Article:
Jason M. Bartulis
BA, 2003, University of California at Berkeley; PhD expected 2016, University of Chicago.
"The (Super)Naturalistic Turn in Contemporary Theory," Nonsite, no. 8 (2013)
"From Theological Theater to Theological Therapy: Flannery O'Connor's Modernist Graces," (under review)
"Encountering Religion: Responsibility and Criticism after Secularism," by Tyler Roberts. The Journal of Religion, Vol. 95, no. 2, (April 2015), pp. 274-276.
Martin Marty Center for the Advanced Study of Religion, Junior Fellow: 2014–2015
Walter and Carol Blair Dissertation Fellowship: 2013–2014
Century Fellowship, Division of Humanities, University of Chicago: 2007–2011
Currently, I am completing a joint PhD in the Department of English Language and Literature and the Divinity School at the University of Chicago. My dissertation, "A Secular Form of Life: Religion, Literature, and Criticism, 1933–2011," sets out to characterize a neglected tradition of secular literature and criticism at a time when the availability—indeed, the very intelligibility, to say nothing of the desirability—of a secular form of life has become an object of intense scholarly analysis and suspicion. I am also laying the groundwork for a second project, tentatively entitled, "Open Fields: Ethics, Aesthetics, and the Very Idea of a Natural History," which is being generously supported by the Mellon Foundation and administered through the "Humanities Without Walls: Global Midwest." Here, I join a team of social scientists and museum professionals, extending my literary and philosophical research into institutional contexts—specifically, fine art and natural history museums—where questions concerning representative material, materiality, and mediation are especially urgent to questions concerning aesthetics, ethics, and "lived" religion.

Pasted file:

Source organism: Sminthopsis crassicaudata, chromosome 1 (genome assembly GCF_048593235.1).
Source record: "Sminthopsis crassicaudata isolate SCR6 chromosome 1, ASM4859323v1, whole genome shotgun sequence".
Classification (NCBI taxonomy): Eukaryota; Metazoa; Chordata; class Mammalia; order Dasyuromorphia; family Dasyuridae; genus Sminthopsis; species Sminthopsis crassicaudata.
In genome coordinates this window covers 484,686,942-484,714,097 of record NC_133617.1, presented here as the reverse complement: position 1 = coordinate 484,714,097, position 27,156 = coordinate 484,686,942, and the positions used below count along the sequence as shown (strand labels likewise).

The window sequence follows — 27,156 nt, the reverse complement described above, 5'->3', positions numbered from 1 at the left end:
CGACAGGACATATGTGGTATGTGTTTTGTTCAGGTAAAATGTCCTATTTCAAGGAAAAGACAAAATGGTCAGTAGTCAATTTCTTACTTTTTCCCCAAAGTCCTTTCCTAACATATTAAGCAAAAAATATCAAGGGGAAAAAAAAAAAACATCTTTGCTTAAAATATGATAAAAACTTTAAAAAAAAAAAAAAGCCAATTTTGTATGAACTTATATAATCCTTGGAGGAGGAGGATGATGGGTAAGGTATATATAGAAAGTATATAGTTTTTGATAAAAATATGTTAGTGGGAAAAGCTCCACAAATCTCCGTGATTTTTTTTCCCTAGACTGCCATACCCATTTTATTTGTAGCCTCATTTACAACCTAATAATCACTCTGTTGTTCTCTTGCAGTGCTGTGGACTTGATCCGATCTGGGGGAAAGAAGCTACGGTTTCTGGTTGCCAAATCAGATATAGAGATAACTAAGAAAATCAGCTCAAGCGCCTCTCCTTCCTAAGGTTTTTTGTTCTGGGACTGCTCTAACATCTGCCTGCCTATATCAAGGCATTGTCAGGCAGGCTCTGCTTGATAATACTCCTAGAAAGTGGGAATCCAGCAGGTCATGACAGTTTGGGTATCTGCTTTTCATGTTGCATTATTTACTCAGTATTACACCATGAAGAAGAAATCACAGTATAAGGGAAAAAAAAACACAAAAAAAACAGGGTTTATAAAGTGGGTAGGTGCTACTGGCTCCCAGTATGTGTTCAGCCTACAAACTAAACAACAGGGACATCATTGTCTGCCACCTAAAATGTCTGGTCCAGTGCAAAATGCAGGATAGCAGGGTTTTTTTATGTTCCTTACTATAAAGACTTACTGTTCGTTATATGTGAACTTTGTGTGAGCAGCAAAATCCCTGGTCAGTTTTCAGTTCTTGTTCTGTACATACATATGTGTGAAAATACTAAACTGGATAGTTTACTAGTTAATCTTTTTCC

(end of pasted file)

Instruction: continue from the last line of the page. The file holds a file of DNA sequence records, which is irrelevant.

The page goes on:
American Literature, Contemporary Anglophone Literature, African American Intellectual History, Transnational Modernism, History and Theory of Literary Criticism, Philosophy of Art, Mind and Religion, History and Theory of Photography and Jazz
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